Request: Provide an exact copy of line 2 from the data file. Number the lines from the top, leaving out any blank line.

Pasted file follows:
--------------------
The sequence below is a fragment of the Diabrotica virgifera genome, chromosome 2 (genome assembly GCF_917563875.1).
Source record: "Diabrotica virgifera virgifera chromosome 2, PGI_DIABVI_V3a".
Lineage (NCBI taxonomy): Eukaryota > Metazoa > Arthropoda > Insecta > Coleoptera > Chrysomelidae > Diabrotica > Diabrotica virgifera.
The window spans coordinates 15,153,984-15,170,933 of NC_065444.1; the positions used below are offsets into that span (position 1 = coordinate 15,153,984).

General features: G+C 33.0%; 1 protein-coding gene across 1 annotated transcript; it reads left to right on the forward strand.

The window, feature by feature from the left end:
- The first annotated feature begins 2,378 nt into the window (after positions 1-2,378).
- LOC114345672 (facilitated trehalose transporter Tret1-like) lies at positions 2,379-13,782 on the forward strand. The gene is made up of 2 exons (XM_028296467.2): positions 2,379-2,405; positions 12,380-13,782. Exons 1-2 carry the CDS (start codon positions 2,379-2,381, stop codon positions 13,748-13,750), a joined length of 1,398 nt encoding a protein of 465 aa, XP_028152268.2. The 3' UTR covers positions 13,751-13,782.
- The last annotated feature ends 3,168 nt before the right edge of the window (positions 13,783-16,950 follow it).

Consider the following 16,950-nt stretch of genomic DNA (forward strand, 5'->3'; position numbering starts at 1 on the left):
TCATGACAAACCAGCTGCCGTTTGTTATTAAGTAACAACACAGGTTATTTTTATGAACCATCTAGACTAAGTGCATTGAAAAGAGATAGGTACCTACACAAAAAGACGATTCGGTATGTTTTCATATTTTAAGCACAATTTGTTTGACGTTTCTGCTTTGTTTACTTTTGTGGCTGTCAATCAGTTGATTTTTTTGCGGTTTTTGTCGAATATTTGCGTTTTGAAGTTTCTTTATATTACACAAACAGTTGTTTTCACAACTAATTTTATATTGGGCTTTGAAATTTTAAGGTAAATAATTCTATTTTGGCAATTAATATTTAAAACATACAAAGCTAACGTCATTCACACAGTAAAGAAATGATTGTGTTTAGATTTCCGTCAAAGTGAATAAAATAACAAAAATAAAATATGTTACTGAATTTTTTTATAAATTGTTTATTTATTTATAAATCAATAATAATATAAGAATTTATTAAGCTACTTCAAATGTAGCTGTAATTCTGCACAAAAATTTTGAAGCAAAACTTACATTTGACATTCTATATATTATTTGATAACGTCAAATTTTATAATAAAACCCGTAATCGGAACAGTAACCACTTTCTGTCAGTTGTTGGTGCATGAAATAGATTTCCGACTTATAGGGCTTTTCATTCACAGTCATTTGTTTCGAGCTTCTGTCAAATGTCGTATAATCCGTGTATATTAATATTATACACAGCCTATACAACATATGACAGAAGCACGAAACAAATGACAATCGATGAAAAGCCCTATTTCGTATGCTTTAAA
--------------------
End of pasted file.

Source record: "Diabrotica virgifera virgifera chromosome 2, PGI_DIABVI_V3a".